The Food in Hong Kong

I’ve been meaning to write more about my time in Hong Kong.

One of the many new things I experienced there was the food. People who’ve eaten out with me on a regular basis know that I’m quite the picky eater. In general, I dislike eating veggies and seafood (yeah, I’m an unhealthy carnivore). In Hong Kong, you cannot avoid vegetables and seafood; every meal comes with some form of green stuff or shrimp or whatnot. I’m almost always eating out with the HK colleagues, and since I’m a guest in their country, they’ll always invite me to taste everything. I’ve probably eaten more seafood in those three weeks than I have for the previous years of my life. I’m probably exaggerating, but there’s a good chance of me being correct.

Since most of my days were spent in the Wan Chai area, we often had lunch and dinner at the restaurants there. Anyone who’s been to Hong Kong will probably know about Wan Chai: the area is full of bars and nightclubs and such. It seems that the area is frequented by foreigners. In the evening, many of the clubs have some pretty young women outside enticing passing Caucasian guys to have a drink or two. Of course, I didn’t go into the bars or nightclubs because that’s not the sort of thing I do.

Lunch was the expensive meal of the day, since we usually had to pay for it ourselves (as opposed to dinner which was company-reimbursed). The HK guys would usually decide where we would all have lunch and we just go along with them. Most meals cost around 40 HK$ – more than 2.5 times I normally spend for lunch back home. But these meals are usually larger servings and good quality stuff, not fastfood-level or carinderia-type junk. We get soup, plus drinks (I usually order Lemon Iced Tea or Milk Tea) then the meal itself. Usuallyyou have some meat or fish, plus veggies on the side, and you can choose your viand from rice, spaghetti, mashed potato, etc. Many restaurants allow you to choose from a list of set meals, so sometimes I joke that I can just choose randomly, “Today I’ll have meal B” and just order it without asking what it is. But of course I’m a picky eater, so I don’t.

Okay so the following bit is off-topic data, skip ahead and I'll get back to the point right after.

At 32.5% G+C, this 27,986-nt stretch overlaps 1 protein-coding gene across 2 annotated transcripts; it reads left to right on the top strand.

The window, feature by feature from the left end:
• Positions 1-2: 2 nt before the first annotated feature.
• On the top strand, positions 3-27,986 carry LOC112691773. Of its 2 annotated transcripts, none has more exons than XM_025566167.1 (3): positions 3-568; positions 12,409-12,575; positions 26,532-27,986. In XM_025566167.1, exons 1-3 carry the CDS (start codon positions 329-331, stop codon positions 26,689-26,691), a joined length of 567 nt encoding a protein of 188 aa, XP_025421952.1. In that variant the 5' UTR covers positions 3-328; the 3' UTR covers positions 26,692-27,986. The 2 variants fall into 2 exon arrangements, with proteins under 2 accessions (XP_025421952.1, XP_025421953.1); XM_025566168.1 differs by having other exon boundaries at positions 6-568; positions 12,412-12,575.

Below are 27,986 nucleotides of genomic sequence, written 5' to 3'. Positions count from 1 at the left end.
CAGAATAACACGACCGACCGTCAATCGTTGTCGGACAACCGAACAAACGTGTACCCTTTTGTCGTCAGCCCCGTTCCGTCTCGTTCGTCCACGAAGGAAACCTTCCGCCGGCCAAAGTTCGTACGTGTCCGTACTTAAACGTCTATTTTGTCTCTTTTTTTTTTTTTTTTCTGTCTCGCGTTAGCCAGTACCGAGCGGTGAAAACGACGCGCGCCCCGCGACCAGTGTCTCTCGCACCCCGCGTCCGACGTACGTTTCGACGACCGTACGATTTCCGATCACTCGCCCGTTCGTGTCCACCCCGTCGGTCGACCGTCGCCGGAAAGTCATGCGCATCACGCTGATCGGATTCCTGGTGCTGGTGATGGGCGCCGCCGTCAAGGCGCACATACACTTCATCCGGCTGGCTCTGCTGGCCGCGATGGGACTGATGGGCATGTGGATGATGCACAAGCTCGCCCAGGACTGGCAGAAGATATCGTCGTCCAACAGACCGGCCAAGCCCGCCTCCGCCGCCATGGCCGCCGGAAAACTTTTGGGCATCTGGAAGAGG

Since dinner is company-sponsored, it seems the HK guys always choose cheaper places for dinner. We ate once at a McDonald’s and once at a Yoshinoya. And several times at this small chinese place that had a TV. I kept trying to follow the plot of the TV show aired during dinner but the inability to understand Chinese makes it hard.

Well, of course being unable to speak Chinese makes almost everything hard – I need to ask for help whenever I’m ordering, etc. I also started out quite bad with chopsticks. Despite my years of honing hand-eye coordination using the game controller, my dexterity is terrible, and that leads to being really bad with chopsticks. On my first Sunday there, I had to eat lunch alone at a cafe. I ordered some pork with noodles in soup (I like noodles), but I had trouble eating since I’m not used to eating noodles with chopsticks. I tried to ask the counter lady for a fork, but she and I couldn’t understand each other. I wonder if the other cafe patrons noticed me eating the noodles in a terrible manner.

I was wondering if my time in Hong Kong would change my eating habits when I got back home, making me less picky in what I eat. Turns out, not by much.

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